#3 discovering Nairobi
My third week in Nairobi was a bit more adventurous. But let me start from the beginning. Office-wise we had a bunch of tasks to do that week. Mainly, I continued working on a new project proposal for more access to information. Then, I looked out for new partnerships with development organisations from Germany. Other than that, I tried to put my first ideas of organizing another book drive into words. Also, together with Happiness I worked myself a bit through Wale’s website, trying to upgrade its public presence. What I am really excited for are the life skills classes that I have prepared for the upcoming school holidays. Together with the kids I am hopefully going to talk about life skills such as dreams goals and motivation; self-esteem and confidence; prejudices; stereotypes and discrimination; sustainability and globalization. Let’s see how this goes. During the afternoons I have had a lot of fun with the kids at the center, as always. What was encouraging to see was their commitment of studying for their exams throughout the week. I really enjoyed studying together with Gilberto (12yrs) for his sciences as well as social studies exam. On the one hand, I was happy to see that I could advise him on how to study effectively for an exam by himself. On the other hand, I also enjoyed having a little throw back into my former school days by myself. Beyond that, I read a lot, especially with William (10yrs) and Ronny (13yrs), played a lot, for instance a German card game “Studenten Mau Mau” together with Sara (14yrs), Evette and Happiness; and not to forget danced a lot. In the evenings I learned a new dance choreography (it will of course take a while until I feel confident with all the steps) and on Saturday the kids taught me some traditional dance moves. While working at the center, I do not only teach the kids but also learn from them, which is why would not get bored from work at all.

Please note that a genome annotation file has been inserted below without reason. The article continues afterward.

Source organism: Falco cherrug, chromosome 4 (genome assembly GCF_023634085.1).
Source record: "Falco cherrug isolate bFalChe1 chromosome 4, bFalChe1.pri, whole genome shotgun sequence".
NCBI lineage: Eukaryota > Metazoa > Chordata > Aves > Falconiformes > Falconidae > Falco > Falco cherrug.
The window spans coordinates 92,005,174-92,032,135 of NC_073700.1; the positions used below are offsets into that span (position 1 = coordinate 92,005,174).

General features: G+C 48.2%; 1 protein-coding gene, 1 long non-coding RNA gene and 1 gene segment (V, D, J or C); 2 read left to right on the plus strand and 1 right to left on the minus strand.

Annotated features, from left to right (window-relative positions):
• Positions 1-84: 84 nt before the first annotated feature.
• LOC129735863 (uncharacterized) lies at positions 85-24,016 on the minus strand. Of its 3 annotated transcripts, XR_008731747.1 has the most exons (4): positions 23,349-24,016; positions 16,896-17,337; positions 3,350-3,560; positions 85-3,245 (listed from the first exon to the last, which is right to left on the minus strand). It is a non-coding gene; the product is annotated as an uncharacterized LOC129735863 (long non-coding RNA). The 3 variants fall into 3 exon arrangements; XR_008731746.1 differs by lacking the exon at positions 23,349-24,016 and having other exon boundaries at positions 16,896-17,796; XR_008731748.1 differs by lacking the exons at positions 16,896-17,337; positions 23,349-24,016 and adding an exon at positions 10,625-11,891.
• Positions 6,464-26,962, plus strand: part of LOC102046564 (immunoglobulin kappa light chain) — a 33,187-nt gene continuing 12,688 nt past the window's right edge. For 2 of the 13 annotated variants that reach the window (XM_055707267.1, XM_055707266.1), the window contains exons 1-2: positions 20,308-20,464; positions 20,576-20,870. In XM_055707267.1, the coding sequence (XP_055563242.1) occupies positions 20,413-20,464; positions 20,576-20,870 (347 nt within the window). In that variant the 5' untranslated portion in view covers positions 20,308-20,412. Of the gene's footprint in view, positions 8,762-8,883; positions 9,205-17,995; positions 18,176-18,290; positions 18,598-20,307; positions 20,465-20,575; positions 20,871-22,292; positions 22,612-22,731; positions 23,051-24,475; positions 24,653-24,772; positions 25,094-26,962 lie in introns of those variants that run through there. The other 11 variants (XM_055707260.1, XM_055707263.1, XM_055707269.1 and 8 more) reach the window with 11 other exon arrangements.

Next to my time at the center, I also found some time to culturally discover Nairobi a bit more. Together with Venna and my new French flatmate Louis, I have been to an Ethiopian restaurant. Afterwards, we went to a music performance by the afro pop artist DELA at J’s to see Nairobi during night. I also made my own chapati together with Venna and let my hair be braided by Evette’s mum in Kibera. That was a long experience in itself, with a lot of hair and hustling pedestrians stopping by to see a white person getting braids in the middle of Kibera. I still have to get used to my new African hair style and learn how to use head scarves. On Sunday I have seen a bit of the touristy sights in Nairobi, such as Sheldrick’s Elephant orphanage and the Giraffe Center. Although I will never forget this experience of interacting with these animals face to face, it was a bit touristy for me, to be honest. At the end of the day, I went to Bomas of Kenya. The word Bomas was derived from “Boma”-a Swahili word for enclosed homestead. You can see the houses and lifestyles of Kenya’s manifold tribes, mainly categorised into bantu, nilotic and cushitic. These include for instance: Kikuyu, Meru, Kisii, Embu, Kampa, Luhya, Mijikenda, Luo, Maassai, Turkana, Samburu, Kalenjin, Somali and many more. When I arrived at home, Venna already gave me a few insights on tribalism in Kenya and its politics in general. I am curious to learn more about Kenya’s culture in the next few weeks.